No Moon, No Place, Never
The desert ran like a
black serpent. It pulled planes down into its orbital
and the tribal men watched fireworks on the
second half-moon of every month.
Falling, falling men in a failing war, falling to the sand and mothers at last.
Some stumbled to the edge of the village from their burning metal cockpits.
Others were only a lightshow. What distinguished between the two was a matter of
physics, not destiny.
I was born there, somewhere, sometime: in the land without calendars or clean
shoes. An old, brown woman took a piece of chalk
to draw the moon’s shape on the ground instead.
The old woman said today is your birthday,
she said remember the crescent’s shape, she said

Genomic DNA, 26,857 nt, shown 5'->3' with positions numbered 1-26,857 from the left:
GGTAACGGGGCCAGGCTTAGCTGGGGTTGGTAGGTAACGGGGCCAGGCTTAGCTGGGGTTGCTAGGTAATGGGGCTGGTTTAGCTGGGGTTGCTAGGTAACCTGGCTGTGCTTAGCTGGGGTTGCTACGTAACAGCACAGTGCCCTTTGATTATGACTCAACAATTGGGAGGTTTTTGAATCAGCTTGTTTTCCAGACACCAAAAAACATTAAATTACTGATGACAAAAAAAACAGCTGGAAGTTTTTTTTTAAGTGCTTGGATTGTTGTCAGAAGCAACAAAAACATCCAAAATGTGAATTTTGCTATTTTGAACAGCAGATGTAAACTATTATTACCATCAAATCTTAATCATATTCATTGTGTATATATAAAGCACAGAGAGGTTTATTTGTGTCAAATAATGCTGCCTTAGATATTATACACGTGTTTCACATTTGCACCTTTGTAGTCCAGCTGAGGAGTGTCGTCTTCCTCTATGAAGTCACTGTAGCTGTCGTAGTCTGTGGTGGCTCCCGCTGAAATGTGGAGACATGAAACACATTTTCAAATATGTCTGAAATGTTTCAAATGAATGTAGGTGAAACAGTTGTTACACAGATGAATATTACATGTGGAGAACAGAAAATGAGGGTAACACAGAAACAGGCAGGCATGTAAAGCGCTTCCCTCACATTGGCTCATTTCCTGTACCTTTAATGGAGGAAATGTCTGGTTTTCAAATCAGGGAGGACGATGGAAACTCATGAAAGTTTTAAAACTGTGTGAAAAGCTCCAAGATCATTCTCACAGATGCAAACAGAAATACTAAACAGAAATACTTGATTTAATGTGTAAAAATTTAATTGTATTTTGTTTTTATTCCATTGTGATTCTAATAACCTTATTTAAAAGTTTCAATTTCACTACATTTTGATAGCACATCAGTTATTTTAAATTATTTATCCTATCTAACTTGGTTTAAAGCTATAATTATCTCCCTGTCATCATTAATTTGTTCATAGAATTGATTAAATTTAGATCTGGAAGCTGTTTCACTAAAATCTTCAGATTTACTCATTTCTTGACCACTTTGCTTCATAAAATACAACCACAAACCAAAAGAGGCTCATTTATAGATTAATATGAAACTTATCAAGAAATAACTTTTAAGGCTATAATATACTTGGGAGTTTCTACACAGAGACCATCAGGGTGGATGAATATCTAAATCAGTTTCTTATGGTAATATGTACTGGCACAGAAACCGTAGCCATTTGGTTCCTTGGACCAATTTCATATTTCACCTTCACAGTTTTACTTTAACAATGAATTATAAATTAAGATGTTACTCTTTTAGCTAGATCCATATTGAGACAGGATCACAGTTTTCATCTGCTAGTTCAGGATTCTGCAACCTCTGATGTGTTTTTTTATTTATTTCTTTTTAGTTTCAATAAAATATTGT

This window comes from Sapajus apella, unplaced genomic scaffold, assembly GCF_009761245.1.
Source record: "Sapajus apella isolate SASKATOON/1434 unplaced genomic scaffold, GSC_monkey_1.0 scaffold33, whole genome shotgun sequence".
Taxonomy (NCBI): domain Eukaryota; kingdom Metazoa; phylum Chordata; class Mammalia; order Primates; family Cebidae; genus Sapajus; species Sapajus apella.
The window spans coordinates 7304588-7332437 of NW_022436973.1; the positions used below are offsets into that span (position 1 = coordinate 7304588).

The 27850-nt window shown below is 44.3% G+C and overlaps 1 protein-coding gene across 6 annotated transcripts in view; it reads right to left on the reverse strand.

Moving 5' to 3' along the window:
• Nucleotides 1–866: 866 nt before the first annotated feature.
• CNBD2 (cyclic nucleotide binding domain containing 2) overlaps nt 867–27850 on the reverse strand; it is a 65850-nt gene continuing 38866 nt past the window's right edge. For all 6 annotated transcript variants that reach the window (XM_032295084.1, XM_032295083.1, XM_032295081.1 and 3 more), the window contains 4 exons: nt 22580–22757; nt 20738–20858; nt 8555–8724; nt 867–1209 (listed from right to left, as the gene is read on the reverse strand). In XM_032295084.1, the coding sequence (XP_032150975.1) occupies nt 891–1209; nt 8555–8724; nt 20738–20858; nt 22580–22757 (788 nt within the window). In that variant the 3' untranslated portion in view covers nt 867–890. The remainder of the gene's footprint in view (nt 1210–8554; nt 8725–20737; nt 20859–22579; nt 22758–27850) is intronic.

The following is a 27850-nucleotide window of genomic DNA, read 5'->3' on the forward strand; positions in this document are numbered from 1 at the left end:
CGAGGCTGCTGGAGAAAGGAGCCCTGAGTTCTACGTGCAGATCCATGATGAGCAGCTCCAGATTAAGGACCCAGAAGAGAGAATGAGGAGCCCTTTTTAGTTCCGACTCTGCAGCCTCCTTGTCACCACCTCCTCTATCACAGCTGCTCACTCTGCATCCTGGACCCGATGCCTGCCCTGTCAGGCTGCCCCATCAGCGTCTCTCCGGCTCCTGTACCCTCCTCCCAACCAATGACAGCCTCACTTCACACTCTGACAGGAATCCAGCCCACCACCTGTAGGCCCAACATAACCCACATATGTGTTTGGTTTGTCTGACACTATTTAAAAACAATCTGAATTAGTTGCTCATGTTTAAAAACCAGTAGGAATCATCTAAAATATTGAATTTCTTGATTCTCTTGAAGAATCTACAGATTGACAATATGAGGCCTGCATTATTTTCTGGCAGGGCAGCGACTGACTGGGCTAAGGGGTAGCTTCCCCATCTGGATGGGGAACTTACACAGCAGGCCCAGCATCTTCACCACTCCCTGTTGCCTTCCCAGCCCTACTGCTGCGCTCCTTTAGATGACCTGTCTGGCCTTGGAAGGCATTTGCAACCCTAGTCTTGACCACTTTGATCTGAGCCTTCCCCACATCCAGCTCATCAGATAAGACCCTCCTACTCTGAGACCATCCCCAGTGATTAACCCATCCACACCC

It’s been years then it’s been decades. I’m afraid to go home because
that would mean another plane ride. That would mean meeting Physics in
kimono, the tribal men awaiting my fall to dust.
The fear eating away at my sleeves with its teeth.
So instead I let my American family celebrate every birthday for me, even though sometimes
the crescent looks wrong in the New England sky, too clear or
not curved enough.
So instead I live paranoid of the vacuum that comes with desert or burnt sienna.
Because homesick tastes like copper rings in our tongues, like poisoned
in the virgin sand. I forget the old woman’s drawing along with my surname.
My desert spits its jealousy up into the stratosphere.
My desert, beige indent on the uneven globe.
My desert erases the birth chalk off thirsty earth.
It says no moon, it says no place, it says
Cathy Guo, age 15